Min Max

See the original problem on HackerRank.

Solutions

The problem reduces to chosing K consecutive numbers in a sorted list for which the value of D is minimum. Which can be easily done by sorting the given number and calculating D for each group of K consecutive number.

Here is a possible C++ Solution:

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#include <iterator>
#include <cstdio>
#include <vector>
#include <iostream>
#include <algorithm>
#include <climits>
using namespace std;

int main() 
{
    int N, K; cin >> N >> K;
    vector<int> v(N);
    copy_n(istream_iterator<int>(cin), N, begin(v));
    sort(begin(v), end(v));
    auto tail = 0; auto head = K-1;
    auto unfairness = INT_MAX;
    while (head<N)
    {
        unfairness = min(unfairness, v[head]-v[tail]);
        tail++;
        head++;
    }    
    cout << unfairness;
}

This results in a combination of zip | map | reduce patterns that in C++ can be written in terms of inner_product:

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#include <iterator>
#include <vector>
#include <iostream>
#include <algorithm>
#include <numeric>
using namespace std;

int main() 
{
    int N, K; cin >> N >> K;
    vector<int> v; v.reserve(N);
    copy_n(istream_iterator<int>(cin), N, back_inserter(v));
    sort(begin(v), end(v));
    K-=1;
    cout << inner_product(
                v.begin()+K, v.end(), 
                v.begin(), numeric_limits<int>::max(), 
                [](auto... a) { return min(a...); },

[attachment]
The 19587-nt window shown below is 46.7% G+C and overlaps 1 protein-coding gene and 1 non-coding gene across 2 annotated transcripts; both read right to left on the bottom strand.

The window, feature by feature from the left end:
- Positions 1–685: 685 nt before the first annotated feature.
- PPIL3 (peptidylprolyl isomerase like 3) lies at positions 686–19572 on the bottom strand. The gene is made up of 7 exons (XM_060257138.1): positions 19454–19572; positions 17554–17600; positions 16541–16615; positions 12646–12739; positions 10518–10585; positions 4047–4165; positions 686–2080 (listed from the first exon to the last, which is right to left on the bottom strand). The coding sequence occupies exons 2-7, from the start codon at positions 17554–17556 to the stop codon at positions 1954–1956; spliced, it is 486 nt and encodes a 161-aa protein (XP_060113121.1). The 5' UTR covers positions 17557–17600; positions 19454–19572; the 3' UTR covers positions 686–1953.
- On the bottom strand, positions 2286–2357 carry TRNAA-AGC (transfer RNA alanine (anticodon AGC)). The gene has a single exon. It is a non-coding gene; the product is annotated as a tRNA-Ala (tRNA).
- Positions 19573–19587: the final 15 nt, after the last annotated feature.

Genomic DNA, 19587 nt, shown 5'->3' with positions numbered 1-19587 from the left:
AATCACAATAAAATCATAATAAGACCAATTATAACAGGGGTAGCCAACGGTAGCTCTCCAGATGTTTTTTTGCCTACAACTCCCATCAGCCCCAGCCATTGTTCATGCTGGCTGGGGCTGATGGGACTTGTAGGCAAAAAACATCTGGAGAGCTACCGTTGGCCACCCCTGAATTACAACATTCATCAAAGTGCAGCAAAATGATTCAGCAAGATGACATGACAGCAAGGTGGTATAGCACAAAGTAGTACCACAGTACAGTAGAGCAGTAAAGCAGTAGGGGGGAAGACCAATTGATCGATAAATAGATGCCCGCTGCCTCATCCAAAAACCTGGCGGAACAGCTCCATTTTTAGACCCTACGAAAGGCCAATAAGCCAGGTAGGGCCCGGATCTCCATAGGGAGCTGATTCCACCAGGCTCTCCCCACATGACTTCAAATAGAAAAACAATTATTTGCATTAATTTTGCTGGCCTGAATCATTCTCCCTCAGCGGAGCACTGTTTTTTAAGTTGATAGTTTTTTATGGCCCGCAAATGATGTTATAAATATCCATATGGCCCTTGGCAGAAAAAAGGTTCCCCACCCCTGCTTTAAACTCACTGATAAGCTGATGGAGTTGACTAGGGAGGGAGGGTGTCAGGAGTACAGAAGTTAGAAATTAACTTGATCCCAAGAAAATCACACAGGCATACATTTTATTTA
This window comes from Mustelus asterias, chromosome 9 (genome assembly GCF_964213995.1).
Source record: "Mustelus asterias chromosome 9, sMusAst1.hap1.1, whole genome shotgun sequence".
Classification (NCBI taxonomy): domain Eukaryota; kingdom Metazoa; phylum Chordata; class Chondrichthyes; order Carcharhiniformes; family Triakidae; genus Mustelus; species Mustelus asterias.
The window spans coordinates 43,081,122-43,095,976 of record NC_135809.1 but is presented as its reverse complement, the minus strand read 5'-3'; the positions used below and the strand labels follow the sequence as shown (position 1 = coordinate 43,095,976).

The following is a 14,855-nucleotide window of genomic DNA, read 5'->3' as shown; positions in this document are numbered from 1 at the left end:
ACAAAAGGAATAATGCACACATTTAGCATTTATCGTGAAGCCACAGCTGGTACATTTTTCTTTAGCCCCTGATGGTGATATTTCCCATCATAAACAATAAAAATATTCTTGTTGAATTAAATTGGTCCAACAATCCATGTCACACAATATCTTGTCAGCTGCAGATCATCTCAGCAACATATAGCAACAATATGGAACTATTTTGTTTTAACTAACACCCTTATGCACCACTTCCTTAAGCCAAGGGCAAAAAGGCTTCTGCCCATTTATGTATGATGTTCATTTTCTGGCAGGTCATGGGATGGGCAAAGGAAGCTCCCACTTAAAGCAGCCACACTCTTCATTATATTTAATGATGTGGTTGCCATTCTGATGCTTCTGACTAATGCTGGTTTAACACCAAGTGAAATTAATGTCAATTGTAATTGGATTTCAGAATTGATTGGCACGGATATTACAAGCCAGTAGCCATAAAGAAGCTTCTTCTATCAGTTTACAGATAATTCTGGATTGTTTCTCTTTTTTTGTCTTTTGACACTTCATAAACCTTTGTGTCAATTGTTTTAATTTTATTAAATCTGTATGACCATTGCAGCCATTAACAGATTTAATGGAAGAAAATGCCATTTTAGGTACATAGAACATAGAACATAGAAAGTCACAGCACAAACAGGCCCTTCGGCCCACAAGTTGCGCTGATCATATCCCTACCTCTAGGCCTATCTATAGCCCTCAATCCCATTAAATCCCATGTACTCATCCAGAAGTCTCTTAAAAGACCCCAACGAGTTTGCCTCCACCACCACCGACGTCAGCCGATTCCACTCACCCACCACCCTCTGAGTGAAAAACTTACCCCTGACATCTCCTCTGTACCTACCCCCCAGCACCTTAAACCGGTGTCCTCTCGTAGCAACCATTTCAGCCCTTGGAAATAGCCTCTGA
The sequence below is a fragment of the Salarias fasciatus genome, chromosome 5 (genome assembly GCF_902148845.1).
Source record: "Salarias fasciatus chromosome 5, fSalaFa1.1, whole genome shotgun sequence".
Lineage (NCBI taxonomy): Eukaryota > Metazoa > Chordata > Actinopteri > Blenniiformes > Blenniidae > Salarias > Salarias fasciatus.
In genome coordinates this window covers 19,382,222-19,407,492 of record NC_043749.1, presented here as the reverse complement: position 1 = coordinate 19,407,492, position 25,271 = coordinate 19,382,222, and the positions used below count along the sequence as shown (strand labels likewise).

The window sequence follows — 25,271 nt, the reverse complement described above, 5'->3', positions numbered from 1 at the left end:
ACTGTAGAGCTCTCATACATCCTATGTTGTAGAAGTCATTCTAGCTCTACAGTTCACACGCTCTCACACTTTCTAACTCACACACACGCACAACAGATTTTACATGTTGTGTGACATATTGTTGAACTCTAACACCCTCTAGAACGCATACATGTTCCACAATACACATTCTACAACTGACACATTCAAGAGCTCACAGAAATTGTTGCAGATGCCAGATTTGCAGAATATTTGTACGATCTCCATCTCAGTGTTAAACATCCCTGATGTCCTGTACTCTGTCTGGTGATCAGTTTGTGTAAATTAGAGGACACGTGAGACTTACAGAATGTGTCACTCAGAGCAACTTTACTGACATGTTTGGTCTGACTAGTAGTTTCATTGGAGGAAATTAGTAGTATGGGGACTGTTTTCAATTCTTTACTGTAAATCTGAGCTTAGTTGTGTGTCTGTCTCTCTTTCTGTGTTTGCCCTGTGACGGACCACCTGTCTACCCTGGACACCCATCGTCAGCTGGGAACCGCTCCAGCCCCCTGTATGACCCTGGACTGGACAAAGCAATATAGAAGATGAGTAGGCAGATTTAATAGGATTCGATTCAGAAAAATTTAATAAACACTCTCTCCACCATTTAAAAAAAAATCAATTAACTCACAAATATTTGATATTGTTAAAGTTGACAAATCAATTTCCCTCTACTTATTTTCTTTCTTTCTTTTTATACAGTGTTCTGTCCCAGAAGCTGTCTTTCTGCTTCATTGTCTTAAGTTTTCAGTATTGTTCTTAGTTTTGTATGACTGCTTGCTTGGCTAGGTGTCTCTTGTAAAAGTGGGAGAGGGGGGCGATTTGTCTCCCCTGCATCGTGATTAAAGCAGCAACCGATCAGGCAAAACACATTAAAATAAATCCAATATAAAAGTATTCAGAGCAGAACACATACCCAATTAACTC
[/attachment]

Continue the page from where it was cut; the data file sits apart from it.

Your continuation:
std::minus<int>() );
}

This haskell solution creates N-K+1 sublists of length K, and calculate the minimum and the maximum of each sublist. The complexity is K * (N - K + 1) and some tests fail due to timeout.

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import Data.List (sort)

sublists k xs =
  take k xs :
  if length xs > k
    then sublists k (tail xs)
    else []

unfairness ys = maximum ys - minimum ys

minUnfairness k xs = minimum $ unfairness <$> sublists k xs

main = do
  _:k:xs <- fmap read . lines <$> getContents
  print $ minUnfairness k (sort xs)

This haskell solution take advantage of the sorted list. We don’t need to keep all the items in the sublists, but only extremities, of which one element is the minimum and the other is the maximum.

To do this, we zip the sorted list, with a copy where the first K-1 elements are missing.

Example with k=3

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    ------  10  20  30 100  200 300 1000
    10  20  30 100 200 300 1000 --------

            20  80 170 200  800
            ^^

zipWith (-) generates a new list with the difference of the two lists. When we have such list, we just need to find the minimum.

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import Data.List (sort)

minUnfairness k xs = minimum $ zipWith (-) (drop (k - 1) xs) xs

main = do
  _:k:xs <- fmap read . lines <$> getContents
  print $ minUnfairness k (sort xs)
We've worked on this challenge in these gyms: modena  padua 
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